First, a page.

Fifty pounds of marbles in a five pound bag

My father's meadow


They came from Sugarland in Texas; hadn't been there very long, and before that Ohio and before that Connecticut. In Sugarland, he pronounced himself done. He was sixty, or almost, and he was done. My dad, he tells a pretty good story; like a skydiver about to tell a tall-ish one, he leans forward, hands on knees, and says, all Jack Nicholson like, and I thought I was gonna die

That's not how my dad tells it, but you can hear the subtext every time. He says, of his corporate battles, they were epic adventures and the sort of near death experience you get when it's all gone sideways. Do you work in Corporate America? Well, then you know.  I understand what it is to be done and I don't want to be done just yet but I've got to come at it another way

To be clear, my dad's battles were epic. I don't think he ever said the words, 'go big, or go home', I think that's just the way he's wired and if that's just the way you're wired, that sort of sentiment falls flat.  You're so busy looking at the next big thing that just happened to fall in your lap because of some other big thing, and you've no idea how to do this thing, you're too busy looking at it to think there might be an option. 

I'll tell you, that shit WEARS on a body. It'll use you up and drop kick your ass off the nearest cliff. You get up and do it again and there's only so many ups any of us got. That's the dog's honest truth. You can brute force it for a little while, but that really is a short term solution and you'd best clean it up quick. That shit wears on a body.

They came here in 1999 and he said he wanted to watch a tree grow. Never in his life; moved around like he worked for IBM. So here's this tree today, about ten yards from the edge of the frame. That eighteen inch sapling stands right off the deck, all thirty-something feet of it. That's the one thing; the other is the meadow which was forest when they came. It's more than 210 x 210 which means a bit more than an acre but less than an acre and a half. That's all he cleared of the twenty-three acres. Just enough to see the mountains, but I know the act of doing it healed a lot of wounds. Don't know he'd see it that way, but I do.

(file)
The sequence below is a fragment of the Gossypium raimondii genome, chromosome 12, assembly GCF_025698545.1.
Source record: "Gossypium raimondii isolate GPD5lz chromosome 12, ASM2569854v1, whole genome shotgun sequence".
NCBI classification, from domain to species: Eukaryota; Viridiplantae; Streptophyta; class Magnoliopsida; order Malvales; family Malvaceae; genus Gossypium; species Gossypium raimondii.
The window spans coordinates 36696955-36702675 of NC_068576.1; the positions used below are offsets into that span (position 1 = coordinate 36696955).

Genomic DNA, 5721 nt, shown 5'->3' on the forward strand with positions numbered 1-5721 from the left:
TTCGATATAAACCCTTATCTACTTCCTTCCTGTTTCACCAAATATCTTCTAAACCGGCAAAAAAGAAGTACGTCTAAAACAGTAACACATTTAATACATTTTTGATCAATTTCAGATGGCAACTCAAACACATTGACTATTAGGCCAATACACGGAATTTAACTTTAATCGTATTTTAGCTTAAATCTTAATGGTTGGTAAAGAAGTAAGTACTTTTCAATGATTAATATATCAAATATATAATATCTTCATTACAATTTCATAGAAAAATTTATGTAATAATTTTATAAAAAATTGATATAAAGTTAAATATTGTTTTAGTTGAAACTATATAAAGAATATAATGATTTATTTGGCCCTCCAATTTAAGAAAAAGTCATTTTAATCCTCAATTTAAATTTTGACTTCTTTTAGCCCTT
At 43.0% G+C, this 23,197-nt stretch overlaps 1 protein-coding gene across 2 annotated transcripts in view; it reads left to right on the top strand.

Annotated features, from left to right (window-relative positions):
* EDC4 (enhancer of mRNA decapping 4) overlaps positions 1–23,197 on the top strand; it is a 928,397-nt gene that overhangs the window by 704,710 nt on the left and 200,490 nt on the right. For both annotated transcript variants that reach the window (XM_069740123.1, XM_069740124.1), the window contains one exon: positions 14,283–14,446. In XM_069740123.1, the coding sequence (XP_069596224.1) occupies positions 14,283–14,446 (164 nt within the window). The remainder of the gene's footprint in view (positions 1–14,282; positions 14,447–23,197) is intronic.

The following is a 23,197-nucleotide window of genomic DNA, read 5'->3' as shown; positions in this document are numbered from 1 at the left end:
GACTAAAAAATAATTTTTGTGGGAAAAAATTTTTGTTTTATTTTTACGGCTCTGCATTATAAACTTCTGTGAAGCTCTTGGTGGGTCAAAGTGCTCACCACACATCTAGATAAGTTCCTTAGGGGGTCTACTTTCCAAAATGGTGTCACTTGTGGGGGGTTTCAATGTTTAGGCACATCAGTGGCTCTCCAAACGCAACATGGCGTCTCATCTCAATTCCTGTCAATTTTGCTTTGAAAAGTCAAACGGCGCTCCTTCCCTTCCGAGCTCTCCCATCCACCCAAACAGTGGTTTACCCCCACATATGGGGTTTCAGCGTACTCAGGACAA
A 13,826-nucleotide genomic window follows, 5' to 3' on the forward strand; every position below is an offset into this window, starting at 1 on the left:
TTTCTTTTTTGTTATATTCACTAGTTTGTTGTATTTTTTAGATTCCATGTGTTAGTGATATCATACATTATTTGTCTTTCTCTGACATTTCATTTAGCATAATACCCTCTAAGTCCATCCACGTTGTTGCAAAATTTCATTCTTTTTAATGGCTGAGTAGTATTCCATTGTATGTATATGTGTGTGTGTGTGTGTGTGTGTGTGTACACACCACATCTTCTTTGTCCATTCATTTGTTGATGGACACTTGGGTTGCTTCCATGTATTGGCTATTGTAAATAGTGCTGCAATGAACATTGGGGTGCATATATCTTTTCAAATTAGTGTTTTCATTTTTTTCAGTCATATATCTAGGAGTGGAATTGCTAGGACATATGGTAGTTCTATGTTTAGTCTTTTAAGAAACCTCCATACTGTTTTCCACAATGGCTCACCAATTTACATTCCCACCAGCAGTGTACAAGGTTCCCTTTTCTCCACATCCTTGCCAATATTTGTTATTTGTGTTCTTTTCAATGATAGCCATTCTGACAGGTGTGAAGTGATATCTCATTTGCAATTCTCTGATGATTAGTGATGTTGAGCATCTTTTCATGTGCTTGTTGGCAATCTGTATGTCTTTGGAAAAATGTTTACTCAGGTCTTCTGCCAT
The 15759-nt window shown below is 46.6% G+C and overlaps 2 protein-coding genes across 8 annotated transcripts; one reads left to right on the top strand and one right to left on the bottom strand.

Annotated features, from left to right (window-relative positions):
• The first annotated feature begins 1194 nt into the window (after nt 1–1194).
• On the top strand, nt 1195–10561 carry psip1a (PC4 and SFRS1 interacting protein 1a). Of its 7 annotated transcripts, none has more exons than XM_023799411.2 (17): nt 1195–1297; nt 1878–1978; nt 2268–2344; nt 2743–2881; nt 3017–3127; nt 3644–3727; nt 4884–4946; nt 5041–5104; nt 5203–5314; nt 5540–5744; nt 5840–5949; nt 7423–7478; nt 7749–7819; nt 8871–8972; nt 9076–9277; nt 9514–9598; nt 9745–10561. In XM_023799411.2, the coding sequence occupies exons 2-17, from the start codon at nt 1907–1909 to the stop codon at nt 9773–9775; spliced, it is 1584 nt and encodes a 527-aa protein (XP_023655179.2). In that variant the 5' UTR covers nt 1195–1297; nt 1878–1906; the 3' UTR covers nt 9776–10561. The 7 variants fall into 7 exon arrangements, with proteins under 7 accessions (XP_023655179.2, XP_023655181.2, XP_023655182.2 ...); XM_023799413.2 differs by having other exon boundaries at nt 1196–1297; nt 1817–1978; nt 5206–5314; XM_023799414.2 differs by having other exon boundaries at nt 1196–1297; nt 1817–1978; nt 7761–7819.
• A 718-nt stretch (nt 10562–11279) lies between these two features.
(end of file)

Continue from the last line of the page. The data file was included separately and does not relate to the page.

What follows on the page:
Yesterday I walked into that meadow for the first time. I've never been here this time of year, it's either covered in snow or grass and blackberry brambles high as your neck and then  way over your head. I meant to walk the perimeter but got distracted by the lupine. It begins on the other side of the hedge and spirals outward as Mr. Fibonacci tells us it will. Sarah took handfuls of seeds at the end of a year and spread them randomly and over the course of ten years or so, they're serious competition to just about anything else out there, even the brambles. 

Yesterday I spent an hour in my father's meadow and the margins of his forest, eyes mostly on the ground because I want to know what's going on out there. That's how it goes, I guess, when you turn yourself 180 degrees and walk yourself back home.